That said, this list gives you a good idea of the areas to look out for.

READ ALSO:  What will happen with property prices in Spain in 2023?

The 10 cheapest municipalities in Spain to buy property 

Santa Pola (Alicante) – Santa Pola, in the Alicante province, is the cheapest most in-demand municipality to buy a house, according to Idealista’s rankings. The average price for a house in Santa Pola costs just €151,796, though this may come as a surprise given its prime location in a foreign hotspot on the sought-after Costa Blanca. The main town of Santa Pola itself is a small beachfront community with a population of around 35,000. It also has a large foreign population and is a short drive or bus away from both Alicante and Elche.

Ourense (Galicia) – Next on the list is Ourense in Galicia where the average price is €154,941. The municipality is home to several towns and villages, surrounding the main medium-sized town of Ourense itself in southern Galicia. The town has a population of around 105,000 and is a little over an hour’s drive from both Santiago de Compostela and the coastal city of Pontevedra.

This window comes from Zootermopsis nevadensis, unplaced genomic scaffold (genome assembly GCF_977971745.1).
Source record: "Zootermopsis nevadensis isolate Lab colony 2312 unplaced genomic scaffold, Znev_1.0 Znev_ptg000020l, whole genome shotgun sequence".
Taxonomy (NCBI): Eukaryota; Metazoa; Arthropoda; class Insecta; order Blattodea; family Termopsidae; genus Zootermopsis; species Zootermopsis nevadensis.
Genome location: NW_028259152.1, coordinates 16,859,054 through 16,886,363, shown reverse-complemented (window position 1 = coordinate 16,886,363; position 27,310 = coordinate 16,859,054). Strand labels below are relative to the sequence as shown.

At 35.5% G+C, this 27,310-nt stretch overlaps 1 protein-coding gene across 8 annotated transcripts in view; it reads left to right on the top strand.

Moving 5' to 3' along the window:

Oviedo (Asturias) – Third on the list is the municipality of Oviedo where you’ll pay an average of €154,968 for a property. Another area in northern Spain, the main city Oviedo itself, which is the capital of Asturias and has a population of 220,000. It sits between Cantabrian mountains and the Bay of Biscay. It’s known for its picturesque medieval old town and impressive architecture. 

Jerez de la Frontera (Cádiz) – Properties cost an average of €155,563 in the municipality of Jerez de la Frontera, or Jerez as it’s commonly referred to. It’s located in the Cádiz province of Andalusia and is a real piece of ‘traditional’ Spain. Jerez city is a decent-sized place with a little over 200,000 people and is known for horses, flamenco dancing and sherry, as well as the Alcázar de Jerez, an 11th-century fortress that harks back to Andalusia’s Moorish past.